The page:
The story associated with this poll can be read at How to Find a Doctor Online
Thursday, April 10, 2008
Monday, April 07, 2008
A story published in the San Diego Union Tribune regarding The Scripps Research Institute and their proposal to open a new medical school with a dual track for both clinical training as well as research would seem to be an excellent model for Physical Therapy education programs to consider. Considering the strong push to further the EBM model and the considerable amount of solid research being produced of late this would seem to be an opportune time to consider this same model in order to train the clinical researchers of tomorrow.
This approach would certainly go a long way toward remedying my previously expressed concerns regarding the tendencies of our profession to adopt techniques and technologies before they have been adequately vetted by researchers and demonstrated their value and efficacy.
Tim Richardson, PT, one of the subjects of the bradenton.com story which was previously mentioned in this blog has launched his own efforts on a couple of different websites. First, to help spread the Physical Therapy gospel he has launched a blog at www.physicaltherapydiagnosis.com and also has demonstrated one of the many ways Physical Therapists can use the power of the Internet to communicate with colleagues as well as healthcare consumers. You can view his efforts on this front at www.physical-therapy-videos.com.
On a side note I'd like to extend my appreciation for Tim's plugging of a new website which is now being launched at www.tech4pt.com. TECH4PT.com is a community based website devoted to promoting the use of technology including the many possibilities provided by the Internet to enhance the practice and business of Physical Therapy. As this site is still under considerable construction, I invite anyone who is interested to register and contribute. There are mechanisms for submitting news stories related to the subject matter of the website as well as contributing relevant web links to other sites. I look forward to this website developing as it builds its own member community. If you have suggestions on how to make the site even better please feel free to use the "Feedback" mechanism on the www.tech4pt.com website.
Friday, April 04, 2008
Oh boy, I can't wait to start seeing the fallout from this Insurer policy. WellPoint: 11 errors off-limits.
This looks like a real can of worms. Who is going to pay then? The patient? Considering the economic pressures already taking their toll on providers and hospitals I can't see these treatments, many of which have potential to be extremely expensive, being provided for free. Some day we are going to have to accept the fact that perfection is an unreasonable expectation and that despite best efforts, bad things happen.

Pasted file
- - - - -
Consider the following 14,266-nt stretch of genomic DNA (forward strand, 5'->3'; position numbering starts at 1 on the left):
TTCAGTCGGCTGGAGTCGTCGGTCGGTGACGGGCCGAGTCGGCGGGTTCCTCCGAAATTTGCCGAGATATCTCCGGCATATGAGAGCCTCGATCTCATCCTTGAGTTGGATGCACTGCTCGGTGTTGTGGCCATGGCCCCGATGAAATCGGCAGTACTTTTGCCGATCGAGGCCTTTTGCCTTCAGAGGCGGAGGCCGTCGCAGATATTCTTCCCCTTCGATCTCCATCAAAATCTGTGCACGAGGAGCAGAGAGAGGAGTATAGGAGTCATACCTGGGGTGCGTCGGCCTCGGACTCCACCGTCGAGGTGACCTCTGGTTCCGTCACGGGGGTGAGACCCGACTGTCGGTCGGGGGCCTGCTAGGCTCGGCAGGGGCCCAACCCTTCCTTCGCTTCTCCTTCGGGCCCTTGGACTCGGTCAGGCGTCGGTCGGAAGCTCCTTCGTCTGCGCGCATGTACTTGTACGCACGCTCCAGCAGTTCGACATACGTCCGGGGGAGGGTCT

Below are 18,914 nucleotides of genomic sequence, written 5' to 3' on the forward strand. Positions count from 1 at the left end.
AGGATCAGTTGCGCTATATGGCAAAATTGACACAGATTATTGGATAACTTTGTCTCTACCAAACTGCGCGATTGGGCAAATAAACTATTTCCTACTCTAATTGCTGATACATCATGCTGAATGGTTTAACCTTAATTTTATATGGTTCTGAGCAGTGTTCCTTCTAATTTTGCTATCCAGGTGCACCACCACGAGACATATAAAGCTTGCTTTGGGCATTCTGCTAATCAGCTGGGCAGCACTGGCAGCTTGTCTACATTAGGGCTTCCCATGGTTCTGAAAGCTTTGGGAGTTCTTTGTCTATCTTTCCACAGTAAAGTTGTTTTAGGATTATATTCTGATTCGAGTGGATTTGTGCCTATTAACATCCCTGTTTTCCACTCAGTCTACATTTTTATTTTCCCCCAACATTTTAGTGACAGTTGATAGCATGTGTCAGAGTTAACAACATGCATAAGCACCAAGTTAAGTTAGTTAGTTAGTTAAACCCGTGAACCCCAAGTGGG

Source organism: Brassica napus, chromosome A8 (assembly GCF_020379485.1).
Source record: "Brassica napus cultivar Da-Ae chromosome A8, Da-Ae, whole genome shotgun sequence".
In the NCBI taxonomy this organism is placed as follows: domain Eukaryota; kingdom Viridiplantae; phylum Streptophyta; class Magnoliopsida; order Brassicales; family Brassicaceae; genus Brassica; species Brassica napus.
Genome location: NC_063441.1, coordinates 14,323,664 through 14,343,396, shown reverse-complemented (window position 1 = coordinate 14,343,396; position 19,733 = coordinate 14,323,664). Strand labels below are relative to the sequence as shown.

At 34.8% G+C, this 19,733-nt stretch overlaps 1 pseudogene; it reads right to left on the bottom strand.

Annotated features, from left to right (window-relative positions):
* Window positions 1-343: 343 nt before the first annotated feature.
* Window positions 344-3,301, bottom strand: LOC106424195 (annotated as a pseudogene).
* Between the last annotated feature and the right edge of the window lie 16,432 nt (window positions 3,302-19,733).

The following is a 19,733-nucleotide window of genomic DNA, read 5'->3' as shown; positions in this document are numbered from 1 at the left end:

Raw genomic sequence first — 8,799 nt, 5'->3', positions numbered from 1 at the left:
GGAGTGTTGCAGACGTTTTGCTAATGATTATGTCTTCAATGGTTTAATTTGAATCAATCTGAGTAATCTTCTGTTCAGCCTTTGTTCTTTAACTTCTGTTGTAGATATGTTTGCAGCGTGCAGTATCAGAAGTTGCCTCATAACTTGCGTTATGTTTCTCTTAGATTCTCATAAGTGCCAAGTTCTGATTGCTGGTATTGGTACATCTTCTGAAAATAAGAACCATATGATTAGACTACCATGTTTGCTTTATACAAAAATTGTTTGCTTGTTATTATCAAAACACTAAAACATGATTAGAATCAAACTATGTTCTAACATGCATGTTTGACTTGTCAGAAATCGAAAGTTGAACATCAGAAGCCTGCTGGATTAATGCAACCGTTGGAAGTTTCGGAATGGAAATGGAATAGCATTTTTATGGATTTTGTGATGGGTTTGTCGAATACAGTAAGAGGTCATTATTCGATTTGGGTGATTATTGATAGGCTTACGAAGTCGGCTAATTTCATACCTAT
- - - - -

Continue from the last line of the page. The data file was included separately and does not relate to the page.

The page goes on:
When reading this Physiospot Blog entry on Neural Mobilization it brought to mind a question I've had many times over the years. What is it about Physical Therapy that interventions become so widely used without undergoing any kind of rigorous testing or trials? Whether it is low-level laser, myofascial release, neural mobilization or anything else for that matter. We seem to willing to take it on the word of some device manufacturer or even worse some self appointed guru that their interventions work. How do we know? It sometimes seems to me that not only do PT's seem to have some innate "peace gene" but seem to have lost their "skepticism gene" somewhere along the way as well.
Sunday, March 30, 2008
I read this article Asking a Judge to Save the World, and Maybe a Whole Lot More in the NY Times today and one of my immediate rather Freudian Stream of Consciousness thoughts was that perhaps we should send in a few of the John F. Barnes Myofascial Release experts in as a safety measure since apparently they have developed an ability to manipulate the quantum properties of matter. Just a tongue in cheek thought.
Within the continuing and contentious debate between the Clinton and Obama campaigns on their respective candidate's path to the White House in 2008 there lies a path to the White House for Al Gore who won the popular vote but lost the White House due to the idiosyncrasies of the Electoral College and the meddling of the Supreme Court.
Should the two leading Democratic contenders continue in their current tactics and ultimately damage either of their chances in defeating the presumptive Republican nominee Senator John McCain it is possible that Al Gore could be the inevitable nominee of the Democratic Party.
This is possible only if the uncommitted Super Delegates to the Democratic Convention recognize they have either the unenviable position of playing the role of the 2000 Supreme Court and deciding between Clinton or Obama and thereby risk disenfranchising the sizable contingent of strong supporters for one or the other or they simply sit out the balloting until all delegates are no longer committed. At that point it is conceivable that Al Gore could be cast in the role of the White (Green?) Knight to save the party. Should either Clinton or Obama fail to win and then in an open convention ballot be nominated and be the resultant Democratic nominee. This could also potentially alleviate the Michigan and Florida problem if the convention rules committee were to allow for the seating of these delegations should the possibility of an open ballot arise.
Of course this scenario would become moot if the two members of what would constitute the Democratic Dream Ticket would simply resolve among themselves which of the two were to head the ticket and which would settle for being the Vice Presidential nominee.
Friday, March 28, 2008
We should all find it unsettling that the purveyors of Woo and pseudoscience seem intent on taking over the "Wellness" space. This story Do Gooders on the Internet Intent to Focus on Wellness from Techcrunch should cause us all a little discomfort. As the experts in movement and function this should be the space that Physical Therapists dominate.